The Socialist Subconscious
What the budding socialist says explicitly: “I am willing to pay more taxes in order to help the underprivileged.”
Implied meaning (Level 1, moral belief): “Everyone should be willing to pay more taxes in order to help the underprivileged.”
Implied meaning (Level 2, moral imperative): “Everyone must pay more taxes in order to help the underprivileged.”
Implied meaning (Level 3, political activism): “The state should force everyone to pay more taxes in order to help the underprivileged.”
Implied meaning (Level 4, political authoritarianism): “The state has the moral authority to commandeer everyone’s wealth, and indeed to assume control of the entire economy, in order to achieve the goals it deems essential.”
The leap from the explicit statement to the Level 1 implication indicates a lack of pride or moral character. Needing to universalize one’s belief is a sign of weak conviction, self-doubt. Why does your preference require the validation of universal agreement?
The leap from Level 1 to Level 2 demonstrates a mind that has detached its emotional judgments from rational consideration. That “must” expresses the agent’s desire to circumvent argument or dissent. This is the righteous anger phase.
The leap from Level 2 to Level 3 reveals a soul in a state of severely arrested development. It is not enough to believe that everyone else must do as he wishes to do. Everyone must be compelled to do so, in order to justify his will. The socialist activist is the child stamping his feet, wailing and fuming: “I want it!”
The leap from Level 3 to Level 4 announces the soul completely unhinged from normal human feelings of mutual respect or goodwill. “Live and let live,” and “To each his own” have vanished from his view of life. Control over others has become the end in itself, the ultimate “that for the sake of which” of his life.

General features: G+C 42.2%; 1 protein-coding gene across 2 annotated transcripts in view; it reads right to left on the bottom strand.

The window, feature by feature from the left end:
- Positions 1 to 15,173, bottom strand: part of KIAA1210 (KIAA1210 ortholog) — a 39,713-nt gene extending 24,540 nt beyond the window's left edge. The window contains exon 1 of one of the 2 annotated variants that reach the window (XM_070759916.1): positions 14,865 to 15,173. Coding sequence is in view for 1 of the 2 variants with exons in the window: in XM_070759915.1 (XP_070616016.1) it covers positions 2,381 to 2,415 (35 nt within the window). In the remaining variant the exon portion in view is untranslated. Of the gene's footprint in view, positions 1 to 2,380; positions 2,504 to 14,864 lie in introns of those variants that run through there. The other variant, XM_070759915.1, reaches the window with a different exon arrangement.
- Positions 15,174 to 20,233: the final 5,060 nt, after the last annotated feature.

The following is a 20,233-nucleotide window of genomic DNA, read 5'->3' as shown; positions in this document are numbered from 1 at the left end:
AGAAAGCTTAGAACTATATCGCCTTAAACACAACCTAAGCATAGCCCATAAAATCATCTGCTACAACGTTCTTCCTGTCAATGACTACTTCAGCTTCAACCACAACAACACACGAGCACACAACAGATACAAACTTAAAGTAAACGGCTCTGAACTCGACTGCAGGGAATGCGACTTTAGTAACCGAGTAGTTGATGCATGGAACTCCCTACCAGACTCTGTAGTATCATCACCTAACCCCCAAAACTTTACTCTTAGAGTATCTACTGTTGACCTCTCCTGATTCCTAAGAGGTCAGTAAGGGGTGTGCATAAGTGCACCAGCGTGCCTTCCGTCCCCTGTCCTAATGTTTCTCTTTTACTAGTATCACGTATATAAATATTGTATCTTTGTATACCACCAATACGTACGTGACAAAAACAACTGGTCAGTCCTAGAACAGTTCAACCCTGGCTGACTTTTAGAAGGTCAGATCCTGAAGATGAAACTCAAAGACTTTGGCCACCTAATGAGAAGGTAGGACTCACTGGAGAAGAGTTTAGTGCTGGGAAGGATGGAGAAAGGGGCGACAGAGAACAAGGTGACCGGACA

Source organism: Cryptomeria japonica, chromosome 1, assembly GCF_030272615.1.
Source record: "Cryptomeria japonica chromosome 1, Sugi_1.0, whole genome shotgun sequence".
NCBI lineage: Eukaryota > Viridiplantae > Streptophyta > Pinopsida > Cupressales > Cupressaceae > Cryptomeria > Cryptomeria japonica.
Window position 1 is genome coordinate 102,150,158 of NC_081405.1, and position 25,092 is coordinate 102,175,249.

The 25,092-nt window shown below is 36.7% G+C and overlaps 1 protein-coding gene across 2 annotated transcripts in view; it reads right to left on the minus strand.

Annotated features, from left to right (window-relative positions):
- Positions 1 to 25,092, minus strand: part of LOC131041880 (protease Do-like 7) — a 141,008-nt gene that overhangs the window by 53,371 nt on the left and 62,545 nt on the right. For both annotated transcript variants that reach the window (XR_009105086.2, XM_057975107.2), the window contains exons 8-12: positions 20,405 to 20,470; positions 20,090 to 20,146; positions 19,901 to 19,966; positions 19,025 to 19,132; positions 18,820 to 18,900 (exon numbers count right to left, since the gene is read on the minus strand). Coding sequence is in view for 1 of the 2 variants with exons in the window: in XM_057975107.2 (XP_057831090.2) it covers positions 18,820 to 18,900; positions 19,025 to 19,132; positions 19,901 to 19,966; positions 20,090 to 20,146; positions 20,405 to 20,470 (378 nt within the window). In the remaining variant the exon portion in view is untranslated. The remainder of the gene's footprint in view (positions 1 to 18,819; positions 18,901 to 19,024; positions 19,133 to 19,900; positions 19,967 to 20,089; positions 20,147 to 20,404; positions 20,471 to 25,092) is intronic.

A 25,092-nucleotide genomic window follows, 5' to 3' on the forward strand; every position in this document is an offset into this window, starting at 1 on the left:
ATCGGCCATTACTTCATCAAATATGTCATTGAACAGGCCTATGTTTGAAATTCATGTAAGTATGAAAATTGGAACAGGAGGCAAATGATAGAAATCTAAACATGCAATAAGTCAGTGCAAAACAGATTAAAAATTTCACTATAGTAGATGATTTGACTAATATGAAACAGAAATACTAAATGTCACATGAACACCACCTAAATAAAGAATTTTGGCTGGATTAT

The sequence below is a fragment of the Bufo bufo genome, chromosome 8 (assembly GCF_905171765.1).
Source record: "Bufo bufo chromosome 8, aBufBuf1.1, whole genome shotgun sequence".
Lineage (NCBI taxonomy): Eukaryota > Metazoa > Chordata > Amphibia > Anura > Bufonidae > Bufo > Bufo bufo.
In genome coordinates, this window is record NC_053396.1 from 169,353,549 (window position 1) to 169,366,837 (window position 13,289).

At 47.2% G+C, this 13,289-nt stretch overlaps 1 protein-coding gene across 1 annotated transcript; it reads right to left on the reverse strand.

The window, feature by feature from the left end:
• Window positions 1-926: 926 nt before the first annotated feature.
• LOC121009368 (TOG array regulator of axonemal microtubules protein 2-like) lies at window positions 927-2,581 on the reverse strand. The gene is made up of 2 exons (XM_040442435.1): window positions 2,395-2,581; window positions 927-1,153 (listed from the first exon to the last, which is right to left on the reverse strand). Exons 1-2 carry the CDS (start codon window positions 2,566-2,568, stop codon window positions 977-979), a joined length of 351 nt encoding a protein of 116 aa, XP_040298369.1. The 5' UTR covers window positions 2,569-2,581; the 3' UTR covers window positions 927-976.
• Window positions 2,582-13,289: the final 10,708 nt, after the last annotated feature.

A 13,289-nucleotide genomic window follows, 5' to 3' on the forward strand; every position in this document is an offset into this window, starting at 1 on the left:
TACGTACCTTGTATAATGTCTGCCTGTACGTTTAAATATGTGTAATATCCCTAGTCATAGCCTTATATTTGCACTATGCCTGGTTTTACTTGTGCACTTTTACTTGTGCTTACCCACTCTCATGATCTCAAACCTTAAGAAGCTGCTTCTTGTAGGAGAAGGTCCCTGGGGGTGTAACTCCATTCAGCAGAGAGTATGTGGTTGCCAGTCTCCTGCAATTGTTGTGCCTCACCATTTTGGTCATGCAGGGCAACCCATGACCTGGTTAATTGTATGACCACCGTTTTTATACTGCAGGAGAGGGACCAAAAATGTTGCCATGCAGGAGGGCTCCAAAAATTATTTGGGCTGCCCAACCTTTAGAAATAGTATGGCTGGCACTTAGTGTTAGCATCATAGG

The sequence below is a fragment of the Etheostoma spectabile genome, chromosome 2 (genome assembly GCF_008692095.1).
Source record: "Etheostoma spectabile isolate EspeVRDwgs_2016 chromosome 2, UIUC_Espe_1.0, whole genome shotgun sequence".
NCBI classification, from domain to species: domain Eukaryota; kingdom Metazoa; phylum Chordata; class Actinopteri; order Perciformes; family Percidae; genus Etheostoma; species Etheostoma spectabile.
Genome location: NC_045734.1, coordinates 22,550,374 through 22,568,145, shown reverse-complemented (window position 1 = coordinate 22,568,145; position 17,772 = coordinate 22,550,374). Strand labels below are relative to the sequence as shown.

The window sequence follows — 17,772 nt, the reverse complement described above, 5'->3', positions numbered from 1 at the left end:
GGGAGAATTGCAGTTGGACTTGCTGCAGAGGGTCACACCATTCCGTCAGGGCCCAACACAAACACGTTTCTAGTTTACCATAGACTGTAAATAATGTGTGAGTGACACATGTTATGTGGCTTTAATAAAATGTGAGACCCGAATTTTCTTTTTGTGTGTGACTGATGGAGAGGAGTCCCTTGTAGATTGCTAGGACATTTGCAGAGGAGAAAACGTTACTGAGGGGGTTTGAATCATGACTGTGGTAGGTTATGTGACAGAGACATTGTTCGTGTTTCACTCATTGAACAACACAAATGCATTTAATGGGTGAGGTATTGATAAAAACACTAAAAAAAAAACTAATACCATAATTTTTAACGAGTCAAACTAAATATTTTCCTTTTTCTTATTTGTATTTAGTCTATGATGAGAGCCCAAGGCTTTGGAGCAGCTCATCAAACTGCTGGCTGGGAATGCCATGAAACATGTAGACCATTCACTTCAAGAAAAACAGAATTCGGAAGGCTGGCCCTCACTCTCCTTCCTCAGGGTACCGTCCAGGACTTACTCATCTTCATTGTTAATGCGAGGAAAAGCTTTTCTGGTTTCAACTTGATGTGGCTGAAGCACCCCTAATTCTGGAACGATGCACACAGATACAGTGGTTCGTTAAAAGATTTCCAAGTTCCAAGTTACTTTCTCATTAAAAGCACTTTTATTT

A close observation of the stages of this descent into the psyche of the earnest socialist, however, unmasks his true motivation. The sincere socialist is an enslaved individual whose dreams of control are essentially an extraordinary case of what is sometimes called “Stockholm syndrome,” i.e., the oppressed victim identifying with his oppressor. The dream, specifically, is to salvage a distorted image of oneself as potent and effective in life, by aligning oneself with the tyrant who is in truth forcing one into abject submission.
It is no surprise, then, that socialism, viewed as the quasi-benign public policy face of totalitarian thuggery, finds its most useful and plentiful adherents among the very young, the very ignorant, and the very frightened — those in whose souls we are likely to find both the least real potency and the most spiritual insecurity about feeling impotent.